We wanted to stay in the Yaletown neighbourhood, as we were vacationing with relatives, who had booked a hotel a couple of blocks from our unit. We were also concerned for the next guest, who was slated to arrive right after us. Airbnb told us that if they didn’t hear from the host within a specified time, they would find alternate arrangements for the next guest. This was communicated to the host, and all of a sudden she got back to us the next day. I suspect the only reason this happened is because she was afraid of losing the next week’s business. She apologized again, said it was a billing glitch, and that it would be resolved quickly. Thankfully, it was resolved within 24 hours. By that point, we had spent so much time and energy dealing with this that we decided to just stay put. We really didn’t want to use up more vacation time dealing with all this by moving to another place. Airbnb ended up crediting us $250 for our trouble.

In my post-stay review, I didn’t go into details, but said that the host’s post-booking responsiveness was terrible, and that, for that reason alone, I would not book that unit again. The host is then allowed to comment on your review. In a nutshell, she said she was troubled by my review, that the key passing went fine, and that I must’ve been a little worried about the check-in process and lack of concierge to check us in. Really? She didn’t get it at all. We were never worried about the check-in process. It was the lack of responsiveness that caused us issues. I don’t understand all the great guest reviews. Maybe we were just unlucky, or maybe people who had issues don’t post reviews, as it’s always more difficult to post a negative review after you’ve met the host, especially if the person is nice. If someone wants to be in the Airbnb rental business, getting back to guests on a timely basis is really important in my book. Not sure if we would go the Airbnb route again. Maybe we’d try it again if we were going somewhere nearby for a couple of days, but only with a backup plan.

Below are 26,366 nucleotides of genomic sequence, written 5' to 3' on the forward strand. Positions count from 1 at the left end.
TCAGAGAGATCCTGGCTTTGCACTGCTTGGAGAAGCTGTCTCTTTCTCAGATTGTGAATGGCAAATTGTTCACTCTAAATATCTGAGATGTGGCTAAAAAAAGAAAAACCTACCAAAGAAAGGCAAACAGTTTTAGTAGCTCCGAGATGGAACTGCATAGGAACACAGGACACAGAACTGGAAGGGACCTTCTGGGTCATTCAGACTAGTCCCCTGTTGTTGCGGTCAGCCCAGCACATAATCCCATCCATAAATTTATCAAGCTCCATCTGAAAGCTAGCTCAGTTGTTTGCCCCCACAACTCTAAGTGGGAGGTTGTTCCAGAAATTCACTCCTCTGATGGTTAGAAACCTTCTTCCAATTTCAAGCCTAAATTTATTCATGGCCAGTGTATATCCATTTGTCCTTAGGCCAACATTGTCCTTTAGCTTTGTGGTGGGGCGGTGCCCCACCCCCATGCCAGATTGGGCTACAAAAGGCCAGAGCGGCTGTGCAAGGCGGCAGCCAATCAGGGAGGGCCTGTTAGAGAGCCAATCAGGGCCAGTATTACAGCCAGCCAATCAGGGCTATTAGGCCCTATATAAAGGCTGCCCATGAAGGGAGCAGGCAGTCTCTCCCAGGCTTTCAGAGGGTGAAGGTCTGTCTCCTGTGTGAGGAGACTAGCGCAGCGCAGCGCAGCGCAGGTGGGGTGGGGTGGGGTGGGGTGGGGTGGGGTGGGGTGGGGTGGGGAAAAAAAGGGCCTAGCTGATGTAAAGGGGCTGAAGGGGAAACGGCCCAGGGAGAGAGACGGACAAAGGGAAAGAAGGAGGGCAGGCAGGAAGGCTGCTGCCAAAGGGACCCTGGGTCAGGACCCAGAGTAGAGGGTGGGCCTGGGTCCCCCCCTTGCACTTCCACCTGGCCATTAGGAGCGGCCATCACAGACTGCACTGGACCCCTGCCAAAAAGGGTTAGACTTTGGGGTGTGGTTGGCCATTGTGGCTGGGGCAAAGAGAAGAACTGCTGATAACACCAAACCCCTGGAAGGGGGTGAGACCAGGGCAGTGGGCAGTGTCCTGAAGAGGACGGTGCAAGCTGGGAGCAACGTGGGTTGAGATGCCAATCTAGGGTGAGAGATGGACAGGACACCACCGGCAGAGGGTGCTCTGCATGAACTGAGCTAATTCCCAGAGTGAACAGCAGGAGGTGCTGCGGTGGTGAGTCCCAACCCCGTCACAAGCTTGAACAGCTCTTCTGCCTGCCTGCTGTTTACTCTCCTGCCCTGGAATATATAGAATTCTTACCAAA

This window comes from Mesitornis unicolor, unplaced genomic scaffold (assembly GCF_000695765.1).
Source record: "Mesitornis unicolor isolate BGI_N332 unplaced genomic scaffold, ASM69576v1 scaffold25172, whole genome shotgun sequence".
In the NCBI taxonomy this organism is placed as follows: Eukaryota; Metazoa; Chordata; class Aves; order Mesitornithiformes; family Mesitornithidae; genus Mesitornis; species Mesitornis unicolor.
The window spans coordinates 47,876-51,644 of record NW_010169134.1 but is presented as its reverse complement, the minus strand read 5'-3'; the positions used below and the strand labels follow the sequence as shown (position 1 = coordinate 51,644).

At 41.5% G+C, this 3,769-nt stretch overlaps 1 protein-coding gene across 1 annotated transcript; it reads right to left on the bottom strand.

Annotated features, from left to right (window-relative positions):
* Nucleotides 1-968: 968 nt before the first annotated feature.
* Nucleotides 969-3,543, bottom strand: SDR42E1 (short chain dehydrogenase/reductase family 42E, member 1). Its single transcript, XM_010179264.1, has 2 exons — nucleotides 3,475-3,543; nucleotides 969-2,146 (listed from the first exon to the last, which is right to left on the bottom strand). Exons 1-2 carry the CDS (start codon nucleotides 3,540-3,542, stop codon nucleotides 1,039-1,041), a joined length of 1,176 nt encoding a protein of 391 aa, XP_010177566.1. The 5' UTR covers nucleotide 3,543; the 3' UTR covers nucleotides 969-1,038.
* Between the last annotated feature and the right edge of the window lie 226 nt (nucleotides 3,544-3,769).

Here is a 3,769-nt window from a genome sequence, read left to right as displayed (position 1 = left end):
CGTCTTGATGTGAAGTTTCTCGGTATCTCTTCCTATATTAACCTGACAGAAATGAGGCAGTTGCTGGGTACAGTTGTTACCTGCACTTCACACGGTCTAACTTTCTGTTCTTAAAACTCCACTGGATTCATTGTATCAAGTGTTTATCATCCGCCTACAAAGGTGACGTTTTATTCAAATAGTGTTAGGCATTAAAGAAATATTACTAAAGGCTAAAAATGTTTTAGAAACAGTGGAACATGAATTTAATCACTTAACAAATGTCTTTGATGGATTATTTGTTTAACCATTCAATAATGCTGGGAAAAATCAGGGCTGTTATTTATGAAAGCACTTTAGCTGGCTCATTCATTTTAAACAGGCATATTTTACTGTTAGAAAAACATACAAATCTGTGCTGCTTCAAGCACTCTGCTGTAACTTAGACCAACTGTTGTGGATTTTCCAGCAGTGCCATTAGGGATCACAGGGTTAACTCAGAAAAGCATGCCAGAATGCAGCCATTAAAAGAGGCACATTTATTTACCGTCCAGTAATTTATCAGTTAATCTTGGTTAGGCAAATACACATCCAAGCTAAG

No Keys to Enter, No Host to Call

I contracted a flat in London. I was not that thrilled that I had to get the keys at a nearby pub but I dealt with it. When I showed up at the pub – along with a friend who was not at all comfortable with renting from Airbnb in the first place – I was told: Guess what? The keys aren’t here! They usually are here all the time, but they are not here now! I then texted AND called the host. No response. We had plans arranged a few hours later, but that was a non-factor at this point. I went to the apartment building where the flat was located and began ringing each doorbell for each flat. One young man answered, and he was so kind – he managed to track down the host and the host’s girlfriend was able to get us into the flat. So just our first day was basically ruined, but what bothered me more was that there was never any contact from the host – no “sorry about that” or anything. Not surprisingly, I didn’t get a “request for review” for that visit so I didn’t give the host a bad review (since I wasn’t asked!). It’s all water under the bridge now – it happened in October 2015 – but I just had (if you can believe it) an even worse experience, so I now decided I should report this other terrible experience. My advice: ALWAYS bring a number where you can contact Airbnb with a problem. I had the host’s number only – and was later reprimanded for not contacting Airbnb itself (even though they make it as difficult as possible to find an actual phone number to reach them!)

Stranded by Airbnb after a Rock Festival

My daughter took her first trip out of the country and booked Airbnb for a rock festival… the host never showed up, never emailed her, and didn’t even have the decency to answer her phone! She, of course, phones home in a panic, after hours of phone calls to Airbnb, calling hotels in the area (of course nothing was available – it was a rock festival weekend!) thinking she and her friend will be on the street, crying and upset! Worst experience ever! Three hours later and still, nothing happened! Airbnb said they will refund her money but when someone needs a place to stay what help is that! My advice: STAY AWAY!